In the efforts to cover so wide a field with a corps of well-educated ministers of the Presbyterian faith, these few perforce were well nigh as much itinerants as the circuit riders of another church came to be. But as towns were established and demanded the continuous service of pastors, the country districts and far‑flung settlements were left more and more to the ministrations of the Methodist circuit-riders and the Baptist preachers who, with a zeal worthy of admiration, preached a soul-stirring gospel that was gladly heard by the common people of the hill country.
The Baptists had come into the region before the Methodists; and, as early as 1779, established a church at Buffalo Ridge in Washington county, with Tidence Lane as pastor. They were only one year later than the Presbyterians in forming a separate and independent association in the new State. Holston Association was organized October 30th, 1786, at the Cherokee Meeting House, in Washington county, Tidence Lane serving as moderator and William p272Murphy as clerk. The following churches were in the Association: Kendrick's Creek (Double Springs); Bent Creek (Whitesburg); Beaver Creek; Greasy Cove (Unicoi county); Cherokee Creek; North Fork of Holston (near Kingsport); Lower French Broad River (Dandridge).
In the original minute book, yet preserved, is the "Plan of Association" of this first Baptist association in Franklin, and one of the earliest, if not the first, west of the Alleghany mountains:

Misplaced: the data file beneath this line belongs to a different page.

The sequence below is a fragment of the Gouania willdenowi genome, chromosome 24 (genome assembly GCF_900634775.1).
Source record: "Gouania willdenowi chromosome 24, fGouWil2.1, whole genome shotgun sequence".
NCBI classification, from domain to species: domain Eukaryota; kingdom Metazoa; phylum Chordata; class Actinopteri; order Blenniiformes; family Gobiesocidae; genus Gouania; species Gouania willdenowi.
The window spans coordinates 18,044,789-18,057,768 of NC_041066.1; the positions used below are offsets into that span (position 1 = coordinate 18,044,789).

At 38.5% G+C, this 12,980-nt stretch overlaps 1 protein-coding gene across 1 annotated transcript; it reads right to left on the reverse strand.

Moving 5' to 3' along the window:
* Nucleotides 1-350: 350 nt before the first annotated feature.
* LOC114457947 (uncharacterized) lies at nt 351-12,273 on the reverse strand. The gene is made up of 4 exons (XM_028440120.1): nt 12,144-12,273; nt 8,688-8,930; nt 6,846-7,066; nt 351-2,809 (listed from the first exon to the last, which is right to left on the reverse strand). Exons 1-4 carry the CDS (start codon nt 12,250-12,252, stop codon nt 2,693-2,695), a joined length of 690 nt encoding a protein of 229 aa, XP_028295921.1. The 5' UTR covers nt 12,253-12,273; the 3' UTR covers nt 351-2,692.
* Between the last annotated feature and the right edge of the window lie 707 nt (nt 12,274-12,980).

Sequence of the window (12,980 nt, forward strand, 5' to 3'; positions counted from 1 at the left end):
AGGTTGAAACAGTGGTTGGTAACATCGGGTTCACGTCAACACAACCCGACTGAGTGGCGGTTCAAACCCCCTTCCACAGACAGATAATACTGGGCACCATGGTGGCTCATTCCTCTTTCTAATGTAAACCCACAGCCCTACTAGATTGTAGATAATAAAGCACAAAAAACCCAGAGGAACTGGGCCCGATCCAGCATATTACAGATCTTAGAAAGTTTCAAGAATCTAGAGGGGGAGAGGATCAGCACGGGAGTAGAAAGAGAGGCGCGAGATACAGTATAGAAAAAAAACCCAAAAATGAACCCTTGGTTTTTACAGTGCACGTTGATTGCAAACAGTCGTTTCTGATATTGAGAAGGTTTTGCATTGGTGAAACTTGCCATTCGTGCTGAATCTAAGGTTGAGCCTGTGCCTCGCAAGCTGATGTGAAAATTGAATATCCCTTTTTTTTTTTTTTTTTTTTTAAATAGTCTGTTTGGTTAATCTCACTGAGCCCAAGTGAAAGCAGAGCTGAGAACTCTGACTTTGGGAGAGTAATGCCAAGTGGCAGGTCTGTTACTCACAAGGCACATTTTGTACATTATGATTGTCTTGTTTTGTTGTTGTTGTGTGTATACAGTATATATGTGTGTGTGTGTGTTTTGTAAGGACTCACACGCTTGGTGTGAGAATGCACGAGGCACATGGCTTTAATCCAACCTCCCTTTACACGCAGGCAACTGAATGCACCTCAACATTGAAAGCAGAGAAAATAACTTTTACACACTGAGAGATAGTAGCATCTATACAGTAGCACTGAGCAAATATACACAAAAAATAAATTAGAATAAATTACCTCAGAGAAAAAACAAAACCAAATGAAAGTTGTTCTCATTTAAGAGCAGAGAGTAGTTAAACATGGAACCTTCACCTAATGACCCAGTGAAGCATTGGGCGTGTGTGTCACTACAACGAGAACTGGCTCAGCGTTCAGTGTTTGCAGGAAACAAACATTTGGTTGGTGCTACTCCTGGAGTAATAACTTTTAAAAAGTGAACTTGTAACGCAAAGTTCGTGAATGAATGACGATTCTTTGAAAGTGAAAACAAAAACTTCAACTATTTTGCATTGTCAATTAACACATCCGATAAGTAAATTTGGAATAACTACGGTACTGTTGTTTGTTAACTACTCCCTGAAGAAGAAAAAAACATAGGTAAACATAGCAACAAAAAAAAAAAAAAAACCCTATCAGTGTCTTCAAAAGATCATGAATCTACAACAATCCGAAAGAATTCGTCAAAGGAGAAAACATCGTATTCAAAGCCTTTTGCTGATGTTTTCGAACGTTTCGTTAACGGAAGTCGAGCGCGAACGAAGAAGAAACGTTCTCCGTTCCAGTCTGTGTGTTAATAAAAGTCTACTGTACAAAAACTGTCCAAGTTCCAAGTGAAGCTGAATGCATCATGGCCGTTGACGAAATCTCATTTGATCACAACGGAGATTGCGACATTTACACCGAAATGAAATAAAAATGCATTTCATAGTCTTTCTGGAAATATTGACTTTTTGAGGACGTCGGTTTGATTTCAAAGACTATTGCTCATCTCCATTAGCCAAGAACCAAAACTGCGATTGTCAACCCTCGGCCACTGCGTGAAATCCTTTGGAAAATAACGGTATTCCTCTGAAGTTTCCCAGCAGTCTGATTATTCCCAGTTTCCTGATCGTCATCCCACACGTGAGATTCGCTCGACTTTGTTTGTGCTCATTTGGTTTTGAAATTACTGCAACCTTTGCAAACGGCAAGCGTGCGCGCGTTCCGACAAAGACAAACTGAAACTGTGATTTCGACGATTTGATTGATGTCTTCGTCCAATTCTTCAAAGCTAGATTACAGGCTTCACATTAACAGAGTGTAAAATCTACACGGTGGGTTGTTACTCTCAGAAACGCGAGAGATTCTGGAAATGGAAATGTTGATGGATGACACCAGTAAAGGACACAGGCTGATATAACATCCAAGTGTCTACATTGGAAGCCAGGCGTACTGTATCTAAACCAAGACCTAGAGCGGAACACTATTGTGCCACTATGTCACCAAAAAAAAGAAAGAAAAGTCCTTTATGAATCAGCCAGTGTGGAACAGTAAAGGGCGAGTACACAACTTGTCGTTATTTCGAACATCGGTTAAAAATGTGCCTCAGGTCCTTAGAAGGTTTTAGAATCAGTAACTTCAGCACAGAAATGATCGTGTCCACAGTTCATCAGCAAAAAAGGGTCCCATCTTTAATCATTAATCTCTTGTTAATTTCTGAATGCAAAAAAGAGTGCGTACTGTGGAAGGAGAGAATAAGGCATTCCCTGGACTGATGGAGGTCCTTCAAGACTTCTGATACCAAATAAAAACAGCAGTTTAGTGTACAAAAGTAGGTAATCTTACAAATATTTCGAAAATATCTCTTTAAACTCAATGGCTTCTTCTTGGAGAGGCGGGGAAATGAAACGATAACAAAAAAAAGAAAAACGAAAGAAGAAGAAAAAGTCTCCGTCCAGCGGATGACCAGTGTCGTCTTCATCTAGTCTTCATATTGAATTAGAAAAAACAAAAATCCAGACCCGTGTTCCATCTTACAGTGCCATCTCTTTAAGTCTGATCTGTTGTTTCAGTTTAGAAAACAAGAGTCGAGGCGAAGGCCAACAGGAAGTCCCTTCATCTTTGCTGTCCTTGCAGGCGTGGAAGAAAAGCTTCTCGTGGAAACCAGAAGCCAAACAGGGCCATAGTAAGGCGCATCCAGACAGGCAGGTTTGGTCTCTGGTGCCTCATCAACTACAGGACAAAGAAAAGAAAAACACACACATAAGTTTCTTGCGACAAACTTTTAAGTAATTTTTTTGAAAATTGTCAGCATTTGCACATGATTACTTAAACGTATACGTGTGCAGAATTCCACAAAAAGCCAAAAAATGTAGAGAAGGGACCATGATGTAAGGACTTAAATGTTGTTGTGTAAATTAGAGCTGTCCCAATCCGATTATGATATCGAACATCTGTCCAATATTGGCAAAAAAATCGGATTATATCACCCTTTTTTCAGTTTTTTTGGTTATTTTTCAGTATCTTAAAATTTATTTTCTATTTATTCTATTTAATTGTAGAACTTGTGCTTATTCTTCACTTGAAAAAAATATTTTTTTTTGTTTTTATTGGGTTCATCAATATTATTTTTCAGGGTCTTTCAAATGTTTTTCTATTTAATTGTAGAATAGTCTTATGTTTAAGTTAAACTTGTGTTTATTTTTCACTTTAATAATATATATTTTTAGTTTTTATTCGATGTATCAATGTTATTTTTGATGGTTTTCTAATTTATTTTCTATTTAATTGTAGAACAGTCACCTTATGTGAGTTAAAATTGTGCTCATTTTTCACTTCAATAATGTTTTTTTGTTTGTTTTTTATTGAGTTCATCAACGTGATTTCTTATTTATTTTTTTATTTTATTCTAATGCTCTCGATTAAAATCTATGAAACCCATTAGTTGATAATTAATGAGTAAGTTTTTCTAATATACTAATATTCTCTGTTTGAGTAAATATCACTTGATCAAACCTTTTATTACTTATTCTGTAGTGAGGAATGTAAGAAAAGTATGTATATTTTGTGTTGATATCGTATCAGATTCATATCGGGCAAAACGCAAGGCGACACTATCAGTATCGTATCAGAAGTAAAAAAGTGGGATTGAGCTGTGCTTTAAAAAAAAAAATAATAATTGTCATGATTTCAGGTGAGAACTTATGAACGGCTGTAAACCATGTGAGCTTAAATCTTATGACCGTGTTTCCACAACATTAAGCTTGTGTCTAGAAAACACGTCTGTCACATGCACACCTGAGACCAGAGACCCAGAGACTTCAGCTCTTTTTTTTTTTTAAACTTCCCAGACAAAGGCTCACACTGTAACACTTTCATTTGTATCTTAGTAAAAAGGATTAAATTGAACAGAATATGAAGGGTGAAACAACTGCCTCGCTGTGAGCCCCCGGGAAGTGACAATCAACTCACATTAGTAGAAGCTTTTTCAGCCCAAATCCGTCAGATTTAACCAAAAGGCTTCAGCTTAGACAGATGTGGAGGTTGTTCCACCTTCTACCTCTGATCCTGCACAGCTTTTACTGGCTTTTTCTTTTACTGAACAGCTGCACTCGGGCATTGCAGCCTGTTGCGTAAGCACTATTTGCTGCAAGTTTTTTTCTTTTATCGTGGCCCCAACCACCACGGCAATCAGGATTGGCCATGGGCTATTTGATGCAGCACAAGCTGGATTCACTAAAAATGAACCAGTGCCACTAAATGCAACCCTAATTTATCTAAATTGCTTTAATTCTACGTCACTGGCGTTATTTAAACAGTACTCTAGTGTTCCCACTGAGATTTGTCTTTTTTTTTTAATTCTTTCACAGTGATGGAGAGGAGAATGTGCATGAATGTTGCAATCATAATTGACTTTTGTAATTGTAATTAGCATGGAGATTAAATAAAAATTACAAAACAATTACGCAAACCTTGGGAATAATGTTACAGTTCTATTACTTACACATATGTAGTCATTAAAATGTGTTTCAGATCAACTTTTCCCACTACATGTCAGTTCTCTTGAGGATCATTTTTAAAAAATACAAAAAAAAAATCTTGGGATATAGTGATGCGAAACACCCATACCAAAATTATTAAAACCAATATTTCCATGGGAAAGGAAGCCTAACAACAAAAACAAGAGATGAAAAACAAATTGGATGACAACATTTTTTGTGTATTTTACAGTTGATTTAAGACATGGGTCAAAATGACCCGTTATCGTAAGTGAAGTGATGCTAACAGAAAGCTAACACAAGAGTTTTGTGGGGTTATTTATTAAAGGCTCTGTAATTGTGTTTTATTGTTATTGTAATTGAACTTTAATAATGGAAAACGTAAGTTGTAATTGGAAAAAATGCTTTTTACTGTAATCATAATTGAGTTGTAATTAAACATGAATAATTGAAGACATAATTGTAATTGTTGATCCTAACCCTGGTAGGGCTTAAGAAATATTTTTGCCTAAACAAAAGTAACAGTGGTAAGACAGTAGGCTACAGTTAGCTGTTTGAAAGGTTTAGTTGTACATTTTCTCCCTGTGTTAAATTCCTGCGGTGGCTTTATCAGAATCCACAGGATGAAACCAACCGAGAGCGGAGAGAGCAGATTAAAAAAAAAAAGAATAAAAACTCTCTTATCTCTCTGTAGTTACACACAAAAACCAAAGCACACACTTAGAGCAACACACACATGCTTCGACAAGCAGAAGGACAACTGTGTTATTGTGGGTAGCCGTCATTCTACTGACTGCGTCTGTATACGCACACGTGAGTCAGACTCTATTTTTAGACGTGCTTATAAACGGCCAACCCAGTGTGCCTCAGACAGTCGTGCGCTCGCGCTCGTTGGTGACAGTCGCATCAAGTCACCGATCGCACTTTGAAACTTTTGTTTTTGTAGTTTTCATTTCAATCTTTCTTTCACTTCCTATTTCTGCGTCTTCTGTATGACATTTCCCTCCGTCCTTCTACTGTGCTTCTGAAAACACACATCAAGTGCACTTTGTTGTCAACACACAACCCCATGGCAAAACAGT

1st. We hold it necessary to associate together in council in order to give counsel to the respective churches that compose this Association, in order to maintain our Christian fellowship.
2nd. Not as a legislative body to impose laws or exercise any supremacy, each church being an independent body.
3rd. We are not an association of ministers, but of churches, each church being represented by her own delegates, freely chosen.
4th. Whereas, a church is constituted externally by the parties entering into mutual agreement in writing to maintain the worship of God, according to the Gospel order, and referring to the articles of their faith; so churches by their delegates constitute themselves an Association by the confession of their faith maintained to each other.
The independence and individualism manifested in these articles accorded with the spirit of the frontiersmen; and has remained to the present time a distinctive feature of the polity of the denomination. A more rapid growth would have resulted but for the anti-missionary and non‑progressive spirit of the early Baptists. In 1788, according to Morse's Geography, there were but ten Baptist churches in Franklin, and those of small membership, as against twenty-three large Presbyterian congregations.
Most of the Baptists were of the Separate order; a few were Regulars, and the tenets of all were essentially Calvinistic.3
The ministers at this period were: Tidence Lane from North Carolina; William Murphy, Isaac Barton, Jonathan Mulky, James Keel, John Frost and Alexander Chambers, from Virginia. Most of them continued to be permanent residents of the country.